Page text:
A pediatric therapist can diagnose, treat, and manage multiple sports injuries or health problems that kids suffer. Here is a list of a few injuries pediatric PTs treat:

Dislocations

• Sprains and strains

• Concussions

Exercise-induced asthma

• Overuse injuries

Minor avulsions and fractures

Nutrition and supplement issues

We understand how important it is for your kid to enjoy their life to the fullest. While an injury may have your kid sitting on the sidelines for a while, it doesn’t mean they’ll have to give up their active life. Call M3 PT today to find out how our physical therapists can get your kid back out on the court.

SOBA NOODLES WITH GARLIC AND ZUCCHINI

TAKE A BREAK

INGREDIENTS

• 4 ounces soba noodles • 1 tablespoon olive oil • 2–3 cloves garlic, grated • 1 tablespoon ginger, peeled and grated • 1/4 cup soy sauce • 2 tablespoons water • 1/2 small red onion, thinly sliced • 1 small zucchini, julienned into noodle strands

DIRECTIONS

1. Bring a pot of water to a boil. Add soba noodles and cook until tender, about 4–5 minutes. Drain and rinse with cold water, then set aside. 2. In a large skillet or wok over medium-low heat, warm olive oil until barely shimmering. Add grated garlic and ginger, and cook for 1 minute. Pour in soy sauce and water, and bring to a boil. Lower heat and simmer for 2 minutes. 3. Add onions, simmering for 3 minutes. Stir in zucchini and cook for an additional 90 seconds. 4. Add soba noodles and toss to fully coat. Serve immediately, or cool and serve as a cold dish.

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10474 SANTA MONICA BLVD, SUITE 435 LOS ANGELES, CA 90025 PHONE: 310.275.4137 FAX: 310.274.1815

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INSIDE THIS ISSUE

1

Roberta’s Upcoming Opera Performance

2

Are You Getting the Most Out of Your Digital Home Assistant?

2

Can PT Help with the Pain of Lymphedema?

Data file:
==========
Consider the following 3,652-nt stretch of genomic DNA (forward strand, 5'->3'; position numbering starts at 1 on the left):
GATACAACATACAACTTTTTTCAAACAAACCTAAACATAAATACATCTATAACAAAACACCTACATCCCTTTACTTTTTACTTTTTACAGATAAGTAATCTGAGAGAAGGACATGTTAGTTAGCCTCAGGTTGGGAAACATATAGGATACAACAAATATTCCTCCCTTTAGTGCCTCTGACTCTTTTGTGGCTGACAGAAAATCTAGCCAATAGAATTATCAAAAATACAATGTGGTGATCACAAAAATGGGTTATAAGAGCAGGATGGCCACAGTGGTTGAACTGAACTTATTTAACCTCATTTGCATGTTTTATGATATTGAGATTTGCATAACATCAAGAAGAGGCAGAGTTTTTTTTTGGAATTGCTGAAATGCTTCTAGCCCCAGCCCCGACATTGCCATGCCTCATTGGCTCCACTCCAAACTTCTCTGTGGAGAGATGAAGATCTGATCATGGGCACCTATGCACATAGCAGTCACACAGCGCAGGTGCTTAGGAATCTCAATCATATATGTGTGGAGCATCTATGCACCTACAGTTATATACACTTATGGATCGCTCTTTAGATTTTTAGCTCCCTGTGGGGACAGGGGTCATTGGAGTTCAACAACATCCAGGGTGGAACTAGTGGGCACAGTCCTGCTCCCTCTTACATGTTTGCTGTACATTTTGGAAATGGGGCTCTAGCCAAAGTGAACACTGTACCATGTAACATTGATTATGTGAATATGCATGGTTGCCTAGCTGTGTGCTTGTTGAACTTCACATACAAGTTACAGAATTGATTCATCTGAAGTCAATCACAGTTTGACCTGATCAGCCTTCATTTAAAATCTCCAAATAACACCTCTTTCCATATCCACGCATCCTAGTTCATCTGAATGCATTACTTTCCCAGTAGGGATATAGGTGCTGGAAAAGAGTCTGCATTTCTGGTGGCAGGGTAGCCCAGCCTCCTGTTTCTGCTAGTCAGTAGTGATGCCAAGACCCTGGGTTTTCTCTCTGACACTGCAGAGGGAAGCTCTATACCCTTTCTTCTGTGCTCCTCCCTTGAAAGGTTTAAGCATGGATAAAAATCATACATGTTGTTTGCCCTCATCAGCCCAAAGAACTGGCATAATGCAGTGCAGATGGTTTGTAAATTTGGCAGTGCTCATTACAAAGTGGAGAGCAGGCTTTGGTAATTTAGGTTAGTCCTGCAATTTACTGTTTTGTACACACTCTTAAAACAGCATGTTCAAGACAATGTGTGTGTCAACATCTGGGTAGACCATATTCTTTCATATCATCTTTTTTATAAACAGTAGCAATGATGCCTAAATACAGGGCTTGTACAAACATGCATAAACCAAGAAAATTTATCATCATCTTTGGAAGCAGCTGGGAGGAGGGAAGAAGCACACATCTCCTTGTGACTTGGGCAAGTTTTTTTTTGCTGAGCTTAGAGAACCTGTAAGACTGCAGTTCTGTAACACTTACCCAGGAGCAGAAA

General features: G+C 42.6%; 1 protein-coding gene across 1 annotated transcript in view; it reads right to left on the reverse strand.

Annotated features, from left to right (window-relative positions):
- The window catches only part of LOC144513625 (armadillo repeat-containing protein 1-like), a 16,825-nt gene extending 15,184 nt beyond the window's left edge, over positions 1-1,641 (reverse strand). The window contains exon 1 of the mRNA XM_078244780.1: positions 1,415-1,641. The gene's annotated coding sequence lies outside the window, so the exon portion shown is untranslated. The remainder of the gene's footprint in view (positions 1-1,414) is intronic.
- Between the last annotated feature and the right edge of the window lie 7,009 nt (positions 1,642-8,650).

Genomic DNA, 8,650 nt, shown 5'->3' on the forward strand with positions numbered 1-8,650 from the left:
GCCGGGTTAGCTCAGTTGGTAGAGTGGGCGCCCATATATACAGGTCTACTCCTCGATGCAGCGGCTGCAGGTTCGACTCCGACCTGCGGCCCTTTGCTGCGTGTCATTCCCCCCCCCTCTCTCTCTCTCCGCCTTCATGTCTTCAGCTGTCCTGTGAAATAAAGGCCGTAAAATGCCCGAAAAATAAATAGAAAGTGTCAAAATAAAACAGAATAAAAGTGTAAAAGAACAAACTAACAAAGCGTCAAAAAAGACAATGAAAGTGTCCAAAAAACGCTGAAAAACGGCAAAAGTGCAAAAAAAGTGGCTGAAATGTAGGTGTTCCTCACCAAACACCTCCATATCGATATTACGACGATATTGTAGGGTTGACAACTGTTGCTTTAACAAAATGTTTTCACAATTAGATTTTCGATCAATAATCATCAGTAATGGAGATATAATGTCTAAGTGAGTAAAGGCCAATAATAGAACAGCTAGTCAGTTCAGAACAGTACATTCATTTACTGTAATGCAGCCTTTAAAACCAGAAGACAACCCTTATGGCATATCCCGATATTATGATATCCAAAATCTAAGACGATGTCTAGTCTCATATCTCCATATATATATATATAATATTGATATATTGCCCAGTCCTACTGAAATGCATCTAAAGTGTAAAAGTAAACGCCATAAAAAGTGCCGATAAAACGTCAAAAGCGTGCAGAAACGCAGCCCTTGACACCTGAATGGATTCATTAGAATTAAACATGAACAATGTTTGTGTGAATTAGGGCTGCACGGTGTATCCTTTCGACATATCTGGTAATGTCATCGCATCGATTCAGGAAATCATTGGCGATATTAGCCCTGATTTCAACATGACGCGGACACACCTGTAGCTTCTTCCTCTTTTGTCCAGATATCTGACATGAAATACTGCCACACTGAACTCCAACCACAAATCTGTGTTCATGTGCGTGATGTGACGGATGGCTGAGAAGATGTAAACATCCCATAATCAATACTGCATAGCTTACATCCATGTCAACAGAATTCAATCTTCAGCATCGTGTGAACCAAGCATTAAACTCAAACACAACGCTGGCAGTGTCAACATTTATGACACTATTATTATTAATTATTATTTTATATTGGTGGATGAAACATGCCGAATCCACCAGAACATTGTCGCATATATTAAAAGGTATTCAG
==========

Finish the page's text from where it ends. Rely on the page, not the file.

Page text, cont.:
3

What Is Pediatric Therapy?

3

Soba Noodles With Garlic and Zucchini

4

How to Make Your Sailing Dreams Come True

FORMERLY KNOWN AS WILSHIRE LINDEN PHYSICAL THERAPY — SAME TEAM, NEW NAME!

SET SAIL FOR VACATION TAKE YOUR NEXT TRIP OFFSHORE

If you’re lucky enough to have been aboard a ship under full sail, chances are you know the thrill and serenity sailing can give you. If you’ve never been but have always wanted to know what it’s like to get out on the wind and waves, there are many great options available for beginners. Here are some ideas to inspire your next waterside vacation. START SMALL For those who dream of becoming a skipper one day, a great way to start is by sailing dinghies. These one-sail, beach- launch boats fit 1–2 people and can be rented at most water sports shops. If you want to make it a family experience, shops usually have 16-foot catamarans for rent as well. Catamarans have two

hulls rather than one, making for a smoother, more spacious ride.

However, if you are inexperienced or simply don’t want a local guide at the helm, signing up for a day trip with a skipper and crew is a great option. DO A FULL CHARTER Short of owning your own vessel, chartering a boat for multiple nights is the closest you can get to living out your nautical dreams. Some of the most

If you’ve never sailed before, inquire about lessons. Most rental operations have instructors on hand who can show you the ropes. The great thing about sailing is that whether you’re in a 12-foot dinghy or a 60-foot sloop, the same basic principles, rules, and skills apply.

beautiful destinations on earth — from the Caribbean Sea to the Mediterranean — are best experienced from the deck of a sailboat. Letting the sea guide you to amazing snorkeling destinations, remote cays, and bustling harbors is the

TAKE A DAY SAIL Many day-sail charters exist for those who want to go out a little farther than a dinghy would permit. If you’ve captained a boat and are familiar with the waters, you can apply for a bareboat charter.

stuff of real adventure.